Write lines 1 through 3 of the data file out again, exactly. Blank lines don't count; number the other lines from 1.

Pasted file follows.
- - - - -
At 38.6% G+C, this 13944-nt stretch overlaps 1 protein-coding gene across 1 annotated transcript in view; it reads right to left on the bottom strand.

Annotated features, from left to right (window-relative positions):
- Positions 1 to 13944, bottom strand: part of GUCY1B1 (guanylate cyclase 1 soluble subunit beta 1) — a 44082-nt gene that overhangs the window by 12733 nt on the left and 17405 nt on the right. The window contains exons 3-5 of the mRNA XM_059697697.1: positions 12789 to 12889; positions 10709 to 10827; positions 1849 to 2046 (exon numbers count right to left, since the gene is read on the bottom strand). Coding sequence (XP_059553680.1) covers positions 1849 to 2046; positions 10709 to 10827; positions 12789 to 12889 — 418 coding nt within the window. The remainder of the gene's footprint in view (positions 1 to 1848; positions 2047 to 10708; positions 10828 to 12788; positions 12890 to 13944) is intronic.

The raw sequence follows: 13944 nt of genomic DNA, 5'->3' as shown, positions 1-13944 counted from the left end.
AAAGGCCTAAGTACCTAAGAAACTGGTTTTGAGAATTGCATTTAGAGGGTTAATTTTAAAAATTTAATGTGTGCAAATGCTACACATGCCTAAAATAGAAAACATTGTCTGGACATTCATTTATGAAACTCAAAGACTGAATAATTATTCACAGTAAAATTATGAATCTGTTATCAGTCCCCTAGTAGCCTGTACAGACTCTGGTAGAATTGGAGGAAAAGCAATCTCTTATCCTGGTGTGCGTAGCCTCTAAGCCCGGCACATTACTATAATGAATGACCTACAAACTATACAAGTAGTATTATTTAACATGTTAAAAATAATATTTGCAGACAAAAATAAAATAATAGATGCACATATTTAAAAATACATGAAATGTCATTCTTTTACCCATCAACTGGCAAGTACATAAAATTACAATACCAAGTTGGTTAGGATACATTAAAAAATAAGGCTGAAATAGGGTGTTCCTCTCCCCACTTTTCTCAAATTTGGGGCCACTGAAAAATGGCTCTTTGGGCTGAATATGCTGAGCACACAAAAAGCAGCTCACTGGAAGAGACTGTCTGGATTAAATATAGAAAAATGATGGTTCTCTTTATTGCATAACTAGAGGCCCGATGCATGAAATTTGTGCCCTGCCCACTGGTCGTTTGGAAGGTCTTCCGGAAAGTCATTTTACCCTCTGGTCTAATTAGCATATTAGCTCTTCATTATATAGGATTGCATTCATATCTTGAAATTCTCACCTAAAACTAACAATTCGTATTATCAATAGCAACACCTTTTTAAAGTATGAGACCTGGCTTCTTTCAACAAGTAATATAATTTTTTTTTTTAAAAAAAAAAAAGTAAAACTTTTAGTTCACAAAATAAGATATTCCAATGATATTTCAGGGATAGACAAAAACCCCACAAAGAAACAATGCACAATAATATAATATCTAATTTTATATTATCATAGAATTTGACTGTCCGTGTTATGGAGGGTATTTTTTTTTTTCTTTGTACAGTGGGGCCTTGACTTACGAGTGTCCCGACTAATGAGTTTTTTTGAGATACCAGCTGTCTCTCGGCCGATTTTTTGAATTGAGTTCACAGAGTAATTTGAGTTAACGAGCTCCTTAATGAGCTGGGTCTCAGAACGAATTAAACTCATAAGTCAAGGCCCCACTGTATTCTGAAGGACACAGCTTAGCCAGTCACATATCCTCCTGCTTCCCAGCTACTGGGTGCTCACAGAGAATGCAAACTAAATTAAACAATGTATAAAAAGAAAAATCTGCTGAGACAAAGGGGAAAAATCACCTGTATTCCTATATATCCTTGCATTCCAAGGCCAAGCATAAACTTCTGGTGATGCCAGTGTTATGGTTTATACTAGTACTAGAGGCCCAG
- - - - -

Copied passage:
At 38.6% G+C, this 13944-nt stretch overlaps 1 protein-coding gene across 1 annotated transcript in view; it reads right to left on the bottom strand.

Annotated features, from left to right (window-relative positions):
- Positions 1 to 13944, bottom strand: part of GUCY1B1 (guanylate cyclase 1 soluble subunit beta 1) — a 44082-nt gene that overhangs the window by 12733 nt on the left and 17405 nt on the right. The window contains exons 3-5 of the mRNA XM_059697697.1: positions 12789 to 12889; positions 10709 to 10827; positions 1849 to 2046 (exon numbers count right to left, since the gene is read on the bottom strand). Coding sequence (XP_059553680.1) covers positions 1849 to 2046; positions 10709 to 10827; positions 12789 to 12889 — 418 coding nt within the window. The remainder of the gene's footprint in view (positions 1 to 1848; positions 2047 to 10708; positions 10828 to 12788; positions 12890 to 13944) is intronic.